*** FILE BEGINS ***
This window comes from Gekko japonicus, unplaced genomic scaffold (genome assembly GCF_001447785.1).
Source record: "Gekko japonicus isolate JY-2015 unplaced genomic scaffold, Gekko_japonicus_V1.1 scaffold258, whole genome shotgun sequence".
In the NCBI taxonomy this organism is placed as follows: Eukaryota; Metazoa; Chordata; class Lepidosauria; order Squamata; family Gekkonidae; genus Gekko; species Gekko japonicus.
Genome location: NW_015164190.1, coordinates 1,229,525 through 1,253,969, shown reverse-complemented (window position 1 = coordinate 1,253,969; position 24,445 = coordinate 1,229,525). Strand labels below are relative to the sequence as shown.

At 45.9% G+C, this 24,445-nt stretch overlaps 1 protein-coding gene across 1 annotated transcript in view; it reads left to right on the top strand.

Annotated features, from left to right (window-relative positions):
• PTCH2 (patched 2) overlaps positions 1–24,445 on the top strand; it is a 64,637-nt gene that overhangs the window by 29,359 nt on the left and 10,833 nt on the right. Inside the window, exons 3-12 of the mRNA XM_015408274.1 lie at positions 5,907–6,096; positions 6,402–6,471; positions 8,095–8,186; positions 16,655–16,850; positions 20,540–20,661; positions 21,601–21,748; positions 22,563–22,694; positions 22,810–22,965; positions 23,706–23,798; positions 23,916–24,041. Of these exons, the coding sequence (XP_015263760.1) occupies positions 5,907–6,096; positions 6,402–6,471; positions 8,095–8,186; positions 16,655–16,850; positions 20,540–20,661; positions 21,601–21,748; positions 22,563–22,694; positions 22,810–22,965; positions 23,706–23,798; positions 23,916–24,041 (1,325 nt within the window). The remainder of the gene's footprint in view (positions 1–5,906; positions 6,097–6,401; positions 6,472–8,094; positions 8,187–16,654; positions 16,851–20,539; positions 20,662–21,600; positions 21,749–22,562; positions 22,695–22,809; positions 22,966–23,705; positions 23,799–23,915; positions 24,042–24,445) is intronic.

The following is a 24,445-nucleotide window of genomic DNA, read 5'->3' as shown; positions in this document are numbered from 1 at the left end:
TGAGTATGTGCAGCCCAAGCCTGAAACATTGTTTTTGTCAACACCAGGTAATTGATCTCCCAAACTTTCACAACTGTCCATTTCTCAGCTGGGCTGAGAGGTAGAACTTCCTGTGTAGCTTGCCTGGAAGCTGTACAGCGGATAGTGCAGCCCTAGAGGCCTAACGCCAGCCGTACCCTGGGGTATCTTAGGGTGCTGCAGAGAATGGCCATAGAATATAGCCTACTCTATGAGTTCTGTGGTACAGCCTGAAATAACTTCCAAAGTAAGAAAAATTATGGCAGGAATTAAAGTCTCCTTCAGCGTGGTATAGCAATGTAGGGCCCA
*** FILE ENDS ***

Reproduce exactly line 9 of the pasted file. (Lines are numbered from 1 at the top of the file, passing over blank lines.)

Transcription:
TGAGTATGTGCAGCCCAAGCCTGAAACATTGTTTTTGTCAACACCAGGTAATTGATCTCCCAAACTTTCACAACTGTCCATTTCTCAGCTGGGCTGAGAGGTAGAACTTCCTGTGTAGCTTGCCTGGAAGCTGTACAGCGGATAGTGCAGCCCTAGAGGCCTAACGCCAGCCGTACCCTGGGGTATCTTAGGGTGCTGCAGAGAATGGCCATAGAATATAGCCTACTCTATGAGTTCTGTGGTACAGCCTGAAATAACTTCCAAAGTAAGAAAAATTATGGCAGGAATTAAAGTCTCCTTCAGCGTGGTATAGCAATGTAGGGCCCA